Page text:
Analytics Tracking

Wednesday, May 9, 2012

My Bipolar Life in a Blog Post

Not including the intense, short-lived manic episodes and fleeting periods of normalcy, most of my life since my teenage years has been spent fighting bipolar depression.  

I was diagnosed with Bipolar Disorder in August 1997, while being held against my will in a psychiatric hospital by a 5150. A 5150 is a section of the California Welfare and Institution Code, which states a person is required to be hospitalized if they are considered to be a threat to themselves or someone else and/or are gravely disabled.  

I would say I may have been gravely disabled (whatever that means), certainly not a threat to anyone. Of course they didn't ask my opinion. 

I have been blessed to make it up to this point. It has taken brains, willpower, and help from above to make it. AND I get a lot of help from a good pdoc and psych meds, a good psychologist, supportive family, and understanding friends.  

Shortly after my 1997 manic episode I had a major depressive episode that lasted three years. By the time I got to a more "normal" state I had cleared up all the financial, social, and work-related messes I'd made. My "normal" state was probably more like dysthymia (a chronic, low-level depression that lasts for at least two years) that lasted until 2002.

By May 2002 I was doing well at work, it was spring, and I had a girlfriend.  No problems, right? Wrong.  

The girlfriend insisted there was nothing wrong with me and I did not need to take my meds. I argued for weeks that she was wrong. I had bipolar disorder and pretty much everyone knew it. So, to prove her wrong, I stopped taking my meds in May. Houston we have a problem.

Shortly thereafter we all know what happens. Since I was off my psych meds I went manic in a matter of days. This manic trip was more bizarre and damaging and exciting than my 1997 episode. I did some fun stuff, but also had delusions, anger, and the symptoms associated with unbridled mania: a flood of racing thoughts, tons of energy, little or no need for sleep, rapid speech.

I was Supermanic: faster than a pissed off bartender; more powerful than an upset badger; and able to escape from bad situations in a single bound. The depression dragon feared the sight of me. I felt invincible (a bad thing).

That fun ride landed me in the hospital twice that summer. The first was a 72 hr hold (another 5150). The second was voluntary, but I left early AMA (against medical advice). I was stabilized and I got bored so I left. Plus the head doctor was being a dick. He tried to get me committed for another two weeks. It was a nice try, but I beat him in mental health court.

Following the years of depression after Mania 2002 my symptoms began to recede by 2005. I was mostly stable from 2005 to 2010. I wouldn't say recovered - more like remission from most of my depression symptoms.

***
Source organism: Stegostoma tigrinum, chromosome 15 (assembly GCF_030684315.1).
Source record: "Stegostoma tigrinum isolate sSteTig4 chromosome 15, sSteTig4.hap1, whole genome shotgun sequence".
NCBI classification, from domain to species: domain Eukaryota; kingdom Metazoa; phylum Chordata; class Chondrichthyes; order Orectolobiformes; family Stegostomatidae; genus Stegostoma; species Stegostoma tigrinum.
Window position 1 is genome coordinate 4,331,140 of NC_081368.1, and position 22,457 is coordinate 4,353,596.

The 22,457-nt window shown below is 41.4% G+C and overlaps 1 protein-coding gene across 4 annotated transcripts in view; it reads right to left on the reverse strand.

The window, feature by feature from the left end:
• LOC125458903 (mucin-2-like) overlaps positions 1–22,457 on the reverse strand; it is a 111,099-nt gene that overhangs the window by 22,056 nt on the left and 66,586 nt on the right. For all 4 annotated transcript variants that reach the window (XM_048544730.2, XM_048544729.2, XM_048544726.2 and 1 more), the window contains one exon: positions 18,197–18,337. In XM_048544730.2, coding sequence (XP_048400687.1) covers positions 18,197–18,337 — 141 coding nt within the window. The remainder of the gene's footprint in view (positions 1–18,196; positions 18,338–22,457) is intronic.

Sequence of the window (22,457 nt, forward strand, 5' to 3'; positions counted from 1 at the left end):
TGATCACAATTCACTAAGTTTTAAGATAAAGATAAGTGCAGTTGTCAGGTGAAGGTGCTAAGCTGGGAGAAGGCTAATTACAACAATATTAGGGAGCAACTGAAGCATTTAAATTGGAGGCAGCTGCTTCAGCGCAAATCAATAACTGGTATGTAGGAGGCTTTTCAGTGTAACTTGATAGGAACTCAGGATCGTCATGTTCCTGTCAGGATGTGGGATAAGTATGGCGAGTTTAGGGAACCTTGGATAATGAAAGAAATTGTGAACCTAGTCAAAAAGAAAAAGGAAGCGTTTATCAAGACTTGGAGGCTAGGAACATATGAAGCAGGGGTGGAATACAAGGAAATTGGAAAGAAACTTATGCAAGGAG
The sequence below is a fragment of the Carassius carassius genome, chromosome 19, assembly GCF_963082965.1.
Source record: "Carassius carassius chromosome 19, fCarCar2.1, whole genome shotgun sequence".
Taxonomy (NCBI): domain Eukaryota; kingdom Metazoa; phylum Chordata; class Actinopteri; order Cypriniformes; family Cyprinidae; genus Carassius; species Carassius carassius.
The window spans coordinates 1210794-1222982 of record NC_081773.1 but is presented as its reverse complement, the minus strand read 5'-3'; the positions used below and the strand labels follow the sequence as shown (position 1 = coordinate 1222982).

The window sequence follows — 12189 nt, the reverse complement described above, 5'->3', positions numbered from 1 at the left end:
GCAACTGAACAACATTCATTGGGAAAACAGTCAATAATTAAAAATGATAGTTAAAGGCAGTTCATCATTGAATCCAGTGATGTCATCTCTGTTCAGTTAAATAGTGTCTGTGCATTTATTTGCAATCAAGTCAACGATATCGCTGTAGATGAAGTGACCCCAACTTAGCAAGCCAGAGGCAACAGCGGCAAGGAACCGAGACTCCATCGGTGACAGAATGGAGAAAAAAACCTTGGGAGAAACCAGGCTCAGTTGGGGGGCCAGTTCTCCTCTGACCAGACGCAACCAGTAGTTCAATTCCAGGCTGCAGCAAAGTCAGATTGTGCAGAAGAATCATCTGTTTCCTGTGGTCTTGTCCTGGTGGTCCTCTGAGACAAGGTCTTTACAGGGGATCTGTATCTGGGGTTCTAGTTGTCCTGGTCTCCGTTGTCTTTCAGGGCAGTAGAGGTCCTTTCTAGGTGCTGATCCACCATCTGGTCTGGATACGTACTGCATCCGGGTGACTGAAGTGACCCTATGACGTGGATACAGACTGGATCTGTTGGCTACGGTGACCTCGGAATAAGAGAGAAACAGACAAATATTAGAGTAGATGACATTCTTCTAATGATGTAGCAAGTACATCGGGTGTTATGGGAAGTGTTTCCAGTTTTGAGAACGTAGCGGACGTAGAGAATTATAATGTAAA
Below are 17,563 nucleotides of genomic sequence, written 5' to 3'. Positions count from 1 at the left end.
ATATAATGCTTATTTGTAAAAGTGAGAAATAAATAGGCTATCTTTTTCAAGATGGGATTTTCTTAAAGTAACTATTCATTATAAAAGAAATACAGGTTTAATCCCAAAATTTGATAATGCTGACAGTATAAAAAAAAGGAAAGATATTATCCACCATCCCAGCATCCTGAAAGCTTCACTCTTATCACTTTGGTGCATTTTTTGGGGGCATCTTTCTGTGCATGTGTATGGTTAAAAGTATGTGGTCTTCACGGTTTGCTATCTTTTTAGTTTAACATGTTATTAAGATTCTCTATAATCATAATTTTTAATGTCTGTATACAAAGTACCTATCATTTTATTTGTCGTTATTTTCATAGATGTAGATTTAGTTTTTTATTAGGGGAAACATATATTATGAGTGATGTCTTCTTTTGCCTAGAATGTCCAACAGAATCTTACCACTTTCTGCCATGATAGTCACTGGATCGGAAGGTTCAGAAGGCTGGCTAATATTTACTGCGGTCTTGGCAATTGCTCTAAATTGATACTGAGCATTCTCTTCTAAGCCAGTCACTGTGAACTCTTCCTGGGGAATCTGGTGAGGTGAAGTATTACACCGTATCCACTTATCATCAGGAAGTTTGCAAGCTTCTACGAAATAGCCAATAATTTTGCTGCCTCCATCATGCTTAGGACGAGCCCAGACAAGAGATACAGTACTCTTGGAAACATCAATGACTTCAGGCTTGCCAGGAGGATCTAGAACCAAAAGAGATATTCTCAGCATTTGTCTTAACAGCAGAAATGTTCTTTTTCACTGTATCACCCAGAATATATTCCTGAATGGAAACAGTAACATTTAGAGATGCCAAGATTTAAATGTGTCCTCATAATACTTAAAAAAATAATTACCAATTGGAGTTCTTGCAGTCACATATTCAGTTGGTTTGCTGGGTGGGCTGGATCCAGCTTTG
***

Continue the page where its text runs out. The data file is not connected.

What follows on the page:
In early January 2010 my mom died. I was devastated. I was drinking hard at this point. I was drowning my sorrow over my mother's death. And then my pdoc up and retired on me in March with no advanced notice.  

By May I'm a little hypomanic maybe (definitely). By late May to late June I found myself in a manic phase once again. But this time it's without a psychiatrist!

I couldn't work. I got approved to take all of June off for medical reasons. I ended up resigning for medical reasons in November 2011 and I haven't been back to work since. I'm calling it my retirement transition period. 

Anyway, there you have it. The cliff notes version of my life from when I was first diagnosed (1997) until now. It is my life during the time bipolar dominated all else, as it does now.

Present status. I live in a house with two dogs for roommates. Currently I am in a 17 month treatment resistant bipolar depression, with a splash of anxiety.  I am on meds and participate in one-on-one psychotherapy. Dogs, sun, blogging, family, friends, and faith continue to provide me strength and sense of purpose as I struggle to live with bipolar disorder. 

I hope you are blessed with the kinds of things that contribute to a stable bipolar existence. If you continue to struggle with the disorder please be patient and do not give up.  There is good reason to remain hopeful. Many people with bipolar learn to cope and live quality lives despite the demons and depression.


  1. I can't imagine why you were considered a threat to yourself or others. Is Bipolar disorder really that dangerous? Most of the manic episodes I've seen are just rapid speech or over excitement over something, but normally they do not show aggression.

  2. Hi Natalie - Yes, bipolar disorder is life threatening to the person with the disorder. It is usually very risky behavior (mania) or suicide that is the danger. There are the other signs you mention as well. Thanks for commenting and sharing your thoughts! Jeff